Colloquium: Pat Kelly, University of Minnesota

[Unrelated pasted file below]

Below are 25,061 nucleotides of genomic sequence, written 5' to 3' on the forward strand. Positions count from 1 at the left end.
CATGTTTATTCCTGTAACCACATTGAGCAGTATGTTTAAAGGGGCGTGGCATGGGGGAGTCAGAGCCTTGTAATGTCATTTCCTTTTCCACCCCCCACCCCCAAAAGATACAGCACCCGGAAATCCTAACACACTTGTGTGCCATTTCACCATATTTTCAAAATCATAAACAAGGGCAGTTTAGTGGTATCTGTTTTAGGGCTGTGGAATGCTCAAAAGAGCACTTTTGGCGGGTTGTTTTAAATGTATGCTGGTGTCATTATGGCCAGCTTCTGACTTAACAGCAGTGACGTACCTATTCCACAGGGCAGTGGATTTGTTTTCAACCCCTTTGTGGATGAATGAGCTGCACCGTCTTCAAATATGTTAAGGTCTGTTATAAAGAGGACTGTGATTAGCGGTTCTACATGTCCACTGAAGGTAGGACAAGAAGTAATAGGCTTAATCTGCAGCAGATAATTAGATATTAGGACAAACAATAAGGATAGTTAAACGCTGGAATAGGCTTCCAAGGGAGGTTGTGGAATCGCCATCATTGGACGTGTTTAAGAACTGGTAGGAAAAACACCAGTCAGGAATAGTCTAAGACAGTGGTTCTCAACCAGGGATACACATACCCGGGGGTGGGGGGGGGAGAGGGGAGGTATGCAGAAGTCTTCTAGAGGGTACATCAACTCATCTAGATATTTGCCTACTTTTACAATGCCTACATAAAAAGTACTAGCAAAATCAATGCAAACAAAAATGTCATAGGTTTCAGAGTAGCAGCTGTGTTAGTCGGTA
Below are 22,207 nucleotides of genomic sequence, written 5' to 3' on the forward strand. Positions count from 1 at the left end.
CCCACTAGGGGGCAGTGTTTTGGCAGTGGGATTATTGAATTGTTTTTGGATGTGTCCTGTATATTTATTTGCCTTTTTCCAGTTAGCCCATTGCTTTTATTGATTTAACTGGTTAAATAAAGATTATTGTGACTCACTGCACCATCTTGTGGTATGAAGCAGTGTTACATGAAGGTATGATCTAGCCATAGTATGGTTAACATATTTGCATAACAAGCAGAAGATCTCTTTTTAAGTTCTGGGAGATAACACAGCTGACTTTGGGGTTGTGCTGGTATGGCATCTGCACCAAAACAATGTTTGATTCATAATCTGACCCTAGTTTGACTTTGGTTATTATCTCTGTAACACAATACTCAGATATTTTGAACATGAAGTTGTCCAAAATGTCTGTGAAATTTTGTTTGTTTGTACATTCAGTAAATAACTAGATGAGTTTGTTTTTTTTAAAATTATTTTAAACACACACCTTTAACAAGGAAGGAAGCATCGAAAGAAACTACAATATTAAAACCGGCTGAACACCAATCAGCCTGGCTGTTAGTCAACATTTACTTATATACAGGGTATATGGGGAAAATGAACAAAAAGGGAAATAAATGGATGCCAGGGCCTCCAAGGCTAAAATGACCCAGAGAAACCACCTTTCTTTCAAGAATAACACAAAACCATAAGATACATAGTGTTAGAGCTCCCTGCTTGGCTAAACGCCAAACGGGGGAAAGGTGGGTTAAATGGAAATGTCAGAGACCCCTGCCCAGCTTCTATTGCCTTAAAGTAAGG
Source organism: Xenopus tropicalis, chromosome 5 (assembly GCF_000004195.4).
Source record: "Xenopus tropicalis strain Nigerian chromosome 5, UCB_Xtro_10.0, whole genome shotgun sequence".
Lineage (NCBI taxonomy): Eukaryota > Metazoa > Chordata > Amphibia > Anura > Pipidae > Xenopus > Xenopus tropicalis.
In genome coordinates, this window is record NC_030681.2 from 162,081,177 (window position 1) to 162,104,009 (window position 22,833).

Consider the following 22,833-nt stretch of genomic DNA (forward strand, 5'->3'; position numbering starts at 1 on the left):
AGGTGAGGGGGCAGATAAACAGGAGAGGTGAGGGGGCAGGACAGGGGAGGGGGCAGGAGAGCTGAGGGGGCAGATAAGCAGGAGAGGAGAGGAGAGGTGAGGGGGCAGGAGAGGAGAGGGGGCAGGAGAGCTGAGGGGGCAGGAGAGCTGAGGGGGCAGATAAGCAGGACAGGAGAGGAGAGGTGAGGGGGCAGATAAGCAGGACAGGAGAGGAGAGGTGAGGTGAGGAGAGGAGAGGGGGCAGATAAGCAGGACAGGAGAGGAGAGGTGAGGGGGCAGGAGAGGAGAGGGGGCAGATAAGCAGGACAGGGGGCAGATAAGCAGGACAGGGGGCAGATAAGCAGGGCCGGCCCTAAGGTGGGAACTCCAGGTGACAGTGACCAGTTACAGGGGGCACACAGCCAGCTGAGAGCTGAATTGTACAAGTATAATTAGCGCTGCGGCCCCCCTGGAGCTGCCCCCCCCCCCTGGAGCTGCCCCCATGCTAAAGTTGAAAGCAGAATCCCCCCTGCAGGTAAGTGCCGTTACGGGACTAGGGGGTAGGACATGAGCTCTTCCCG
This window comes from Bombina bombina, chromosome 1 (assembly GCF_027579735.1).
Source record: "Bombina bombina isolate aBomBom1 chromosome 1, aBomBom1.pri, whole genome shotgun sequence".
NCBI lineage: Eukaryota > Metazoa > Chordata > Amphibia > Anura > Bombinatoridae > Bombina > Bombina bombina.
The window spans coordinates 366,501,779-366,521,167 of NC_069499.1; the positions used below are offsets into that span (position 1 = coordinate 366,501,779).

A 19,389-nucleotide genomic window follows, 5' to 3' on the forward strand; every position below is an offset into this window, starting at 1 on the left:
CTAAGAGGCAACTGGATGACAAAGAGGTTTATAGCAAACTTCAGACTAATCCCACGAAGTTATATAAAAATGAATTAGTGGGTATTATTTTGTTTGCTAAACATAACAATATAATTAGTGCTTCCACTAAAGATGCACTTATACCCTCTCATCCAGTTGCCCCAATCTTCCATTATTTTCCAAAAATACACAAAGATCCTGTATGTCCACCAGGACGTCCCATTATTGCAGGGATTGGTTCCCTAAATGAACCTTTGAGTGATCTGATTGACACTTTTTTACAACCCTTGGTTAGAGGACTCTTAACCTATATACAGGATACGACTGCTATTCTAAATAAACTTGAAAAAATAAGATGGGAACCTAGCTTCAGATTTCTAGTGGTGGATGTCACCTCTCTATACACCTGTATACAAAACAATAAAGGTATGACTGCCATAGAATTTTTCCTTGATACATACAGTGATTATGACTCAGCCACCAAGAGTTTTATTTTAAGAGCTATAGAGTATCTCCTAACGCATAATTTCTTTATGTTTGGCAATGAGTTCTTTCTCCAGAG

Abstract: Massive stars drive the evolution of galaxies through their winds, ionizing radiation, and energetic explosions as supernovae (SNe). We have lacked a means, however, to study massive stars in detail beyond the very nearby universe, because it has not been possible to resolve individual stars in distant galaxies. Using the Hubble and, very recently, the James Webb Space Telescopes, we have discovered the first set of individual, highly magnified stars at cosmological distances. These become visible due to their extreme magnification by foreground galaxy-cluster gravitational lenses, with additional time-varying contributions from individual objects in the cluster. The fluctuation of their magnification depends upon the constituents of the foreground galaxy cluster, including of its dark matter, which will allow the use of these stars as powerful probes. I will next describe the measurement of a new, independent estimate of the Hubble constant from a multiply imaged, gravitationally lensed supernova (SN), and novel constraints on the radius of an individual red supergiant star at a lookback time of 11.5 Gyrs. Using the current sample of SNe multiply imaged by galaxy clusters, we have inferred a rate of core-collapse SNe at lookback times of 10-12 Gyrs that is in tension with existing constraints. Finally, I will describe the Total-Coverage Ultrafast Response to Binary Mergers Observatory (TURBO), which will enable insights into SN explosions and the mergers of their compact remnants in the nearby universe.